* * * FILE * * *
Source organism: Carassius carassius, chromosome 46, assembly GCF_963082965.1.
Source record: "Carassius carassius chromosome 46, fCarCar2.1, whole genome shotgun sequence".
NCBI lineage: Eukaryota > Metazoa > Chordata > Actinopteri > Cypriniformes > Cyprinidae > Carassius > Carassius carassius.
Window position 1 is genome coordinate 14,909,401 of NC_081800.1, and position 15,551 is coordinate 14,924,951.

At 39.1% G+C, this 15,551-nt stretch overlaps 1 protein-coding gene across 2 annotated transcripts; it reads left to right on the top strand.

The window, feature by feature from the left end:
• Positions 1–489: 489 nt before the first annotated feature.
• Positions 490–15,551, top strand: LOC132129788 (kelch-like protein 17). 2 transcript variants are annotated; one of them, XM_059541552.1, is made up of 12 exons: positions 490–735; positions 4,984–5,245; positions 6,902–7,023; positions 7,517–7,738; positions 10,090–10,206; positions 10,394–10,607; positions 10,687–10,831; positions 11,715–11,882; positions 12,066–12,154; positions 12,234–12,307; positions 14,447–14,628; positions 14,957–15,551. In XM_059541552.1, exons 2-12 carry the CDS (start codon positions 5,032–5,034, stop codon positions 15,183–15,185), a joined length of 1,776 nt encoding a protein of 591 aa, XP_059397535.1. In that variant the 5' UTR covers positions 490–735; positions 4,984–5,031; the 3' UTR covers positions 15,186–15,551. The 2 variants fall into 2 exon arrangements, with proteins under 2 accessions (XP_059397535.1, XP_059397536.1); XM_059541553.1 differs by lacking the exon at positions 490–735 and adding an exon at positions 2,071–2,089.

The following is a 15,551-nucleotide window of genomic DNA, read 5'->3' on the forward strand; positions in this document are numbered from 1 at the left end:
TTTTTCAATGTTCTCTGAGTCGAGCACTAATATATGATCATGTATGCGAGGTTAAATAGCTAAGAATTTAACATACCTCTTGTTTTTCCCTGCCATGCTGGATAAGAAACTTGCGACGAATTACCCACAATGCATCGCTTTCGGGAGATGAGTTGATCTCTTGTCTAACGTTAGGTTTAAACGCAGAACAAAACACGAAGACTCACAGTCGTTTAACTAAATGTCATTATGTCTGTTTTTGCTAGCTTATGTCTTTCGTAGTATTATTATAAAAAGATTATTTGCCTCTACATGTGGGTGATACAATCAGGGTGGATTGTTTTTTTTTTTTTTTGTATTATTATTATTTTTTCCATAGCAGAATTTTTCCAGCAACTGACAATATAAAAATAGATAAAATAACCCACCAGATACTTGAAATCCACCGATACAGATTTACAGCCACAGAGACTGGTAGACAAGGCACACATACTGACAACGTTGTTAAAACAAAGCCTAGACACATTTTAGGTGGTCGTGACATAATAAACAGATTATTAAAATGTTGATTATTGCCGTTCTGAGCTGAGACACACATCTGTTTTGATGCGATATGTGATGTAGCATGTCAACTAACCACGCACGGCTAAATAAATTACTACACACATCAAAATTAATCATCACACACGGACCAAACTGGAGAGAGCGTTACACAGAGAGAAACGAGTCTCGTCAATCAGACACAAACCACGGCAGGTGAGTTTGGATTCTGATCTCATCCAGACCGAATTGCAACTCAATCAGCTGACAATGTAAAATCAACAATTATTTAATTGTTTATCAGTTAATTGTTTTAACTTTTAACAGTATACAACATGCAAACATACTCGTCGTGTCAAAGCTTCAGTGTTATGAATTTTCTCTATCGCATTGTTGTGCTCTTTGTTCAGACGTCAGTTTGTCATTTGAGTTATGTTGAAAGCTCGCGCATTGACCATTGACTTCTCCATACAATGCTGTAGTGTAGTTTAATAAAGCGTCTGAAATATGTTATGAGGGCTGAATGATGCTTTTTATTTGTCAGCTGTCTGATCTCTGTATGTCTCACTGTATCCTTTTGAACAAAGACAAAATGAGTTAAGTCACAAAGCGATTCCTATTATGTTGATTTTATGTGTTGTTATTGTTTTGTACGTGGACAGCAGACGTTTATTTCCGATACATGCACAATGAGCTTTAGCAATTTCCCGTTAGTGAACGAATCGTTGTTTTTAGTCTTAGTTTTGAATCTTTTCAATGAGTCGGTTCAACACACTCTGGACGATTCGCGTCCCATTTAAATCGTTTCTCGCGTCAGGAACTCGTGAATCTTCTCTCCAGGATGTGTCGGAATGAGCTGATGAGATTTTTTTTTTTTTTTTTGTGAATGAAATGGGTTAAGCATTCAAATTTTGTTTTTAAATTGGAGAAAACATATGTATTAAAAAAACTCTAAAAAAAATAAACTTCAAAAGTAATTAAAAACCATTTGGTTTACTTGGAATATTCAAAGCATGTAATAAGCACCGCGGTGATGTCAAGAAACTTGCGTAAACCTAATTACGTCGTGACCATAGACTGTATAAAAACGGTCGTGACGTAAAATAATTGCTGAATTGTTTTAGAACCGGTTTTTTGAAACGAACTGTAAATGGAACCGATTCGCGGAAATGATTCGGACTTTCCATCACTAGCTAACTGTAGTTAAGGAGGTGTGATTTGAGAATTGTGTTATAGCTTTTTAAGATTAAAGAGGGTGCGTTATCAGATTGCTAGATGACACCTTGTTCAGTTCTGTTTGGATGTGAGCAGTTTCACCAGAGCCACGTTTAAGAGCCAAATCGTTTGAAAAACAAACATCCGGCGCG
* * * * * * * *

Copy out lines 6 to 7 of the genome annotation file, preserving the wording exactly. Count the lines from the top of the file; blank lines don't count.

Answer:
The window, feature by feature from the left end:
• Positions 1–489: 489 nt before the first annotated feature.